December 27, 2011
technology review | Warehouse Management Systems

Voice made easy

Voice made easy

Outdoor retailer Cabela's wanted the advantages of voice technology but not the costs and hassles of a large-scale implementation. Could it find a system that filled the bill?

By James A. Cooke

When Cabela's Inc. went to upgrade its DC operations last year, choosing the technology was the easy part. After looking at its options for revving up order fulfillment, the outdoor goods retailer quickly homed in on voice. A far bigger concern was the deployment—that is, finding a system that could be implemented without a lot of hassle and expense.

Most of the retailer's concerns had to do with systems integration—that is, the amount of work involved in integrating the voice technology with the warehouse management system (WMS) that coordinates operations at the retailer's DCs. Company managers were well aware that oftentimes, special code has to be written to allow the two systems to exchange data, making integration a time-consuming and costly process.

Their preliminary inquiries only confirmed their fears. Many of the voice systems Cabela's reviewed would indeed have required programming to allow the voice system and the retailer's Manhattan WMS to talk to each other, says Kevin Thompson, the company's senior system manager for distribution.

But then the company heard about a system that sounded like it might fill the bill—a voice solution that offered low-cost setup and easy integration to the retailer's WMS.

Easier listening
Based in Sidney, Neb., Cabela's Inc. sells hunting, fishing, camping, and outdoor merchandise, reporting revenues of $2.6 billion last year. To serve its network of 30-plus stores in 23 states, Cabela's operates three main distribution centers, located in Nebraska, Wisconsin, and West Virginia. The company employs 1,600 workers in those three DCs year-round to handle receiving, packing, and shipping. During peak holiday season, those ranks reach 2,400 employees.

What prompted the retailer to go down the voice road was the technology's reputation for boosting productivity and accuracy. Because voice systems let workers receive picking instructions through headsets, rather than looking at a screen, they free up workers' eyes and hands for picking tasks. Cabela's also felt the technology would help cut down on picking and labeling errors. So when it found a system that offered all the traditional benefits of voice plus hassle-free integration, it decided it was time to act.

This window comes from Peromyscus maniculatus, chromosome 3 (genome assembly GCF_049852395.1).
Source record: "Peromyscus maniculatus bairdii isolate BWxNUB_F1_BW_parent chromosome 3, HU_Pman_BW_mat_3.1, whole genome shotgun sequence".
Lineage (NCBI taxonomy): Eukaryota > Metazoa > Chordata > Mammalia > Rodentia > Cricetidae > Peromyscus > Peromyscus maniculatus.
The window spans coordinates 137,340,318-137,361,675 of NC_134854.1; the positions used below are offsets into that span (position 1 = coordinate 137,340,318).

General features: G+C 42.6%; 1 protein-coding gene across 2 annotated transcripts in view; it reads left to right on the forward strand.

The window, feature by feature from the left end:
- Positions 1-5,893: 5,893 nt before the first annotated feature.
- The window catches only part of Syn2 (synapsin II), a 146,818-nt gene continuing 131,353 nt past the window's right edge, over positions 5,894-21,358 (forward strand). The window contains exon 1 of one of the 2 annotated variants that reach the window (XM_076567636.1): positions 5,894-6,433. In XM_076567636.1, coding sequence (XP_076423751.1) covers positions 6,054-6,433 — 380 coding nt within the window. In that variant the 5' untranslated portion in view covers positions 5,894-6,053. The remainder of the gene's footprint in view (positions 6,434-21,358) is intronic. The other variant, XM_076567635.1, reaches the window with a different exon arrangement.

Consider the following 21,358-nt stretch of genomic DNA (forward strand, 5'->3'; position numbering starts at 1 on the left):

The solution Cabela's found was the AccuSpeech Mobile Voice Platform from Vangard Voice Systems Inc. Among other advantages, the Vangard solution offers a simplified "serverless" approach to installation. One of the key differences between the Vangard solution and traditional voice systems is the deployment of the "speech engine"—special software that translates instructions from the WMS into spoken words. With traditional setups, the speech engine resides on a server. Under the Vangard approach, the speech engine is hosted on the mobile computers used by warehouse workers.

In addition, the Vangard devices come with a built-in script for interfacing with the WMS. On top of that, Vangard's software includes customization tools that allow a user to configure the mobile computer to interact directly with the WMS. "We are able to program the device so if we need to make a change, it does not require IT group intervention," Thompson says.

Plans for expansion
After conducting a pilot, Cabela's began rolling out the voice system in the fall of 2010. It completed implementation at all three DCs in the spring of 2011.

Since Cabela's already had some terminals capable of handling voice, installation was often as simple as loading the Vangard software onto existing units. Still, Cabela's ended up purchasing additional Motorola 4090 handhelds, which workers wear on their arms. (The Motorola devices can also scan bar codes, as Cabela's still uses scanning for order verification.)

Right now, the company is only using the Vangard system in its picking operations, either to relay instructions to workers regarding where to go and what items to pick or, in the case of merchandise picked in bulk, providing directions for sorting those items to match orders. In the future, Cabela's plans to expand the use of voice technology to such areas as receiving and cycle counting.

And the results? Although he doesn't have exact numbers, Thompson reports that both productivity and accuracy have jumped since the voice technology was deployed. But in his eyes, one of the key selling points of the new system has been the ease of integration and low costs. "Had we not had to buy any [mobile computer] equipment, our only investment would have been the software," Thompson says.

About the Author

James A. Cooke
James Cooke is a principal analyst with Nucleus Research in Boston, covering supply chain planning software. He was previously the editor of CSCMP’s Supply Chain Quarterly and a staff writer for DC Velocity.

More articles by James A. Cooke

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